I hope this parcel finds you well. Enclosed is Judith Schalansky's Atlas of Remote Islands: Fifty Islands I Have Never Set Foot on and Never Will.
And neither will you. Your exile, which is terminal, possesses none
of Napoleon's grandiose end. Perish the thought!
I will state it plainly before you inquire: I feel
no remorse for sentencing you to an eternity of utter solitude and desolation.
Write me if you can.
I'm glad you sent me a copy of The Atlas of Remote Islands. I have nothing but time to read these days.
There is a small hut, overlooking menacing cliffs, that houses my library.
I have read every book again and again and
am in the midst of a new cycle. When Jean Valjean finds peace again, it is different than the first time; birthdays come once a year in widening gyres of spiraled negation,
punctuated equilibria remarking wholly
on all that’s come before and since the last:
Zorba predictably dances on the beach;
I submit Don Quixote once again to his madness.
Irony is for idiots.
The people in these pages, the pages of history, are similar to the fictional ones in my thatched roof bibliotheque, I think. Alexander Selkirk was Robinson Crusoe, now his domain is named Robinson Crusoe Island, not unlike my abode now, all the drama of humanity’s thymotic wrestling with the angel there with his Man Friday. I have none
of the conspiracy and collusions of meaning in Lost.
Just sitting. And thinking. And waves.
Schalansky’s beautiful meditations on the cartography of the human heart
& its dark destiny
seem far removed from your own plight.
The first rule of living today: You don't have the privilege of aesthetics or authenticity!
If you are looking for banality than look no further than that thousand-yard stare in the looking-glass.
Do you even have a mirror?
Do not try to seduce me into your own madness(es) of frailty and poetry
just because you just now figured out
the movie Groundhog Day
is all about
Nietzsche's Eternal Return.
I know what the Lightness of Being is, or what I like to call, “antigravitational ontology”.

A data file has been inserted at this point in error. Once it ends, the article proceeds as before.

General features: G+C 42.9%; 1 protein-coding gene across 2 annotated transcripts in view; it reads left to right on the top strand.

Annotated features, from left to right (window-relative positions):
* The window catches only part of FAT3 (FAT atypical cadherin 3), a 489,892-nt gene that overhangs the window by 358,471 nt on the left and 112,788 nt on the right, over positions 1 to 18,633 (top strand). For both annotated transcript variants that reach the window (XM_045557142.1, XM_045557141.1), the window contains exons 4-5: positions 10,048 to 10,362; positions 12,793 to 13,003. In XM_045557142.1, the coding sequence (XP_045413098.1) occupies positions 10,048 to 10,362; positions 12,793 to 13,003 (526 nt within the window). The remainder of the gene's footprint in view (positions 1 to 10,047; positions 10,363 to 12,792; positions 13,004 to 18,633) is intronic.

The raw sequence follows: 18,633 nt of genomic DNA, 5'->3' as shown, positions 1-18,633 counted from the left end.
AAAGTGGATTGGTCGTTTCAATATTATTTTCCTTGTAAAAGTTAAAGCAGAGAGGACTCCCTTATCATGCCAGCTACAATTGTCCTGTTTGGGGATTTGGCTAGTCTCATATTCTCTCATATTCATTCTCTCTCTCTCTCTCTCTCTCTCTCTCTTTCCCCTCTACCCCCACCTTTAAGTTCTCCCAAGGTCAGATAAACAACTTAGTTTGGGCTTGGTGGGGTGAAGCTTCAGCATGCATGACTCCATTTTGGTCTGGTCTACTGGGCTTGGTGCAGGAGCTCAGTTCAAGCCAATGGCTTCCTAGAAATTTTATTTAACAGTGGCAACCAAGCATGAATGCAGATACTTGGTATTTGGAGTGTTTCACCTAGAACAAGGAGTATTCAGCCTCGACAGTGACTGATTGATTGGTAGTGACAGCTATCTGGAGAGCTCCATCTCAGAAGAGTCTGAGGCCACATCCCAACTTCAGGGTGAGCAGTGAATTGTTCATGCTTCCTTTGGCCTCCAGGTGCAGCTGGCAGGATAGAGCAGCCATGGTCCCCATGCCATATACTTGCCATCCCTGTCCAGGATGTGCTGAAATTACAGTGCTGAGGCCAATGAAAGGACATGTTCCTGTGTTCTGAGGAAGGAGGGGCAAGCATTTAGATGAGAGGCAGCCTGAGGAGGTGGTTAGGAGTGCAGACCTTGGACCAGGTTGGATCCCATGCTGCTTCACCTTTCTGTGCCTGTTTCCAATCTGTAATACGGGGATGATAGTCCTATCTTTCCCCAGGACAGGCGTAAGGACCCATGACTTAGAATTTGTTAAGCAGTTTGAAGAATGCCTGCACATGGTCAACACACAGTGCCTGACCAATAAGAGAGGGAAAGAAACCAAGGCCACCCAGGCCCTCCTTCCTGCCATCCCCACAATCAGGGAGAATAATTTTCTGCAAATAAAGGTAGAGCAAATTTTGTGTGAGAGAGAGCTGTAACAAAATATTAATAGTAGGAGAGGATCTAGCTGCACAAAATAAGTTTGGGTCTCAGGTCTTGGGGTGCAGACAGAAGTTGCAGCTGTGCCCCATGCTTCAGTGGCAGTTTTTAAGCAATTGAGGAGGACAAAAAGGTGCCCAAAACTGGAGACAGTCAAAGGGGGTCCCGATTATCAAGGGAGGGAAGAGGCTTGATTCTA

I think Malcolm Gladwell is writing a book on it.
p.s. I never read Robinson Crusoe.
No worries. My vengeance will be exacted on a geologic timescale. Glacial creep. Time destroys all things. Etc.
Of course, as each day fades into
another here without seam or scar
to separate one from the other, I am subject to
all kinds of mad thoughts. I attempt to keep myself in check by banging my head into a coconut tree trunk.
I am struck by how I am not included in the book. We have Tristan da Cunha, Christmas Island, Easter Island, one rock in the sea estranged from its archipelago, like orphans from families, but my island isn't listed.
The violence of loneliness.
Then again, I begin to think how many other islands are not here. The islands of cities, the pockets of population
gathered together in concrete and glass hives, one apartment or shack or condo aligned across perpendicular lines
from them, a vector designating its singular isolation from the others.
The very continents themselves.
p.s. Eating vegetarian now and loving it.
You’ll break soon. The state’s purview extends into all things and you are certainly within the horizon. Repent.
Many make the mistake of believing the film Castaway with Tom Hanks is about Crusoe.
It is not. It is Tennyson’s Enoch Arden. He Who Walks with God.
She describes the adventurers of Cocos Island in search of pirate gold, the nuclear annihilation of Fangataufa,
the prison colony of Norfolk Island;
and what utopians dreamt to escape civilization on Floreana;
the fetid crabs of Clipperton rock.
Stellar’s sea cow is gone, and never coming back.
You win. I am not a rock, but I am most certainly an island.
I’m arrested by the alienation surrounding me. Lately, each crack and fissure in the edifice of reality seems ready
to let loose the flood, to give purchase on the Lovecraftian strangeness of Deception Island, how
each remote island is a mountain beneath the oceans, books
are axes to break the ice of the frozen seas within us,
each line of flight carries forth baggage of a different kind from one plane to the next,
that Judith’s maps are
, I’m afraid,
indeed the territory.